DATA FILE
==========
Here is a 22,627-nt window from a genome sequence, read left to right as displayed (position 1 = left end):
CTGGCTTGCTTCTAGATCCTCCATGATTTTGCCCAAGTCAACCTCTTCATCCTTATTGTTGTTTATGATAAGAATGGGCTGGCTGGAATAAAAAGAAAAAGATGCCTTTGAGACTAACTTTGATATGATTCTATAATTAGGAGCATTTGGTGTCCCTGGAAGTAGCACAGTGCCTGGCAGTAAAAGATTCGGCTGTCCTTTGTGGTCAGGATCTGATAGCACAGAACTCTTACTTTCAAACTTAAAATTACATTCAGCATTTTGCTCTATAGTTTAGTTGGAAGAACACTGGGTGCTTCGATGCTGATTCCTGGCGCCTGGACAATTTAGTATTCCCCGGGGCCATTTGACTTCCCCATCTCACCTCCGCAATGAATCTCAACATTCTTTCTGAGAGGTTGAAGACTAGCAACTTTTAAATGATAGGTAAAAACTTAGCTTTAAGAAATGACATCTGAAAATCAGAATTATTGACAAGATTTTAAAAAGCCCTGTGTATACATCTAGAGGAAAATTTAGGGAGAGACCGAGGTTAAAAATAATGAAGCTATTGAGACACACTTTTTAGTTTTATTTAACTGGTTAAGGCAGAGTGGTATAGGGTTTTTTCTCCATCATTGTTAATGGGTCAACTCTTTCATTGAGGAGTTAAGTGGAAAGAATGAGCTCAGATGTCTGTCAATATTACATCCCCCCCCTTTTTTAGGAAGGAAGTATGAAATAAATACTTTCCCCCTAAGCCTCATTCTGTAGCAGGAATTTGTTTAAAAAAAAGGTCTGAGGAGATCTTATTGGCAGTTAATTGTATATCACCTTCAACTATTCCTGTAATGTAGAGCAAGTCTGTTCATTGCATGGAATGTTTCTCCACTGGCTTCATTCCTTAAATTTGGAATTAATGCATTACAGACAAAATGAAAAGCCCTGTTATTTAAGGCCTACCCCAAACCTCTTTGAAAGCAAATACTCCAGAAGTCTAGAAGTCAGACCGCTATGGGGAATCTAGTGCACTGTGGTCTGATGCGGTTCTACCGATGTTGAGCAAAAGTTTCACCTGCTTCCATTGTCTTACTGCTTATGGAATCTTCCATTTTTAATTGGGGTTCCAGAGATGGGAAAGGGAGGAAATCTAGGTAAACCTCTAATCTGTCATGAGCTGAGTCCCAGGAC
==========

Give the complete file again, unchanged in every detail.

Here is a 22,627-nt window from a genome sequence, read left to right as displayed (position 1 = left end):
CTGGCTTGCTTCTAGATCCTCCATGATTTTGCCCAAGTCAACCTCTTCATCCTTATTGTTGTTTATGATAAGAATGGGCTGGCTGGAATAAAAAGAAAAAGATGCCTTTGAGACTAACTTTGATATGATTCTATAATTAGGAGCATTTGGTGTCCCTGGAAGTAGCACAGTGCCTGGCAGTAAAAGATTCGGCTGTCCTTTGTGGTCAGGATCTGATAGCACAGAACTCTTACTTTCAAACTTAAAATTACATTCAGCATTTTGCTCTATAGTTTAGTTGGAAGAACACTGGGTGCTTCGATGCTGATTCCTGGCGCCTGGACAATTTAGTATTCCCCGGGGCCATTTGACTTCCCCATCTCACCTCCGCAATGAATCTCAACATTCTTTCTGAGAGGTTGAAGACTAGCAACTTTTAAATGATAGGTAAAAACTTAGCTTTAAGAAATGACATCTGAAAATCAGAATTATTGACAAGATTTTAAAAAGCCCTGTGTATACATCTAGAGGAAAATTTAGGGAGAGACCGAGGTTAAAAATAATGAAGCTATTGAGACACACTTTTTAGTTTTATTTAACTGGTTAAGGCAGAGTGGTATAGGGTTTTTTCTCCATCATTGTTAATGGGTCAACTCTTTCATTGAGGAGTTAAGTGGAAAGAATGAGCTCAGATGTCTGTCAATATTACATCCCCCCCCTTTTTTAGGAAGGAAGTATGAAATAAATACTTTCCCCCTAAGCCTCATTCTGTAGCAGGAATTTGTTTAAAAAAAAGGTCTGAGGAGATCTTATTGGCAGTTAATTGTATATCACCTTCAACTATTCCTGTAATGTAGAGCAAGTCTGTTCATTGCATGGAATGTTTCTCCACTGGCTTCATTCCTTAAATTTGGAATTAATGCATTACAGACAAAATGAAAAGCCCTGTTATTTAAGGCCTACCCCAAACCTCTTTGAAAGCAAATACTCCAGAAGTCTAGAAGTCAGACCGCTATGGGGAATCTAGTGCACTGTGGTCTGATGCGGTTCTACCGATGTTGAGCAAAAGTTTCACCTGCTTCCATTGTCTTACTGCTTATGGAATCTTCCATTTTTAATTGGGGTTCCAGAGATGGGAAAGGGAGGAAATCTAGGTAAACCTCTAATCTGTCATGAGCTGAGTCCCAGGAC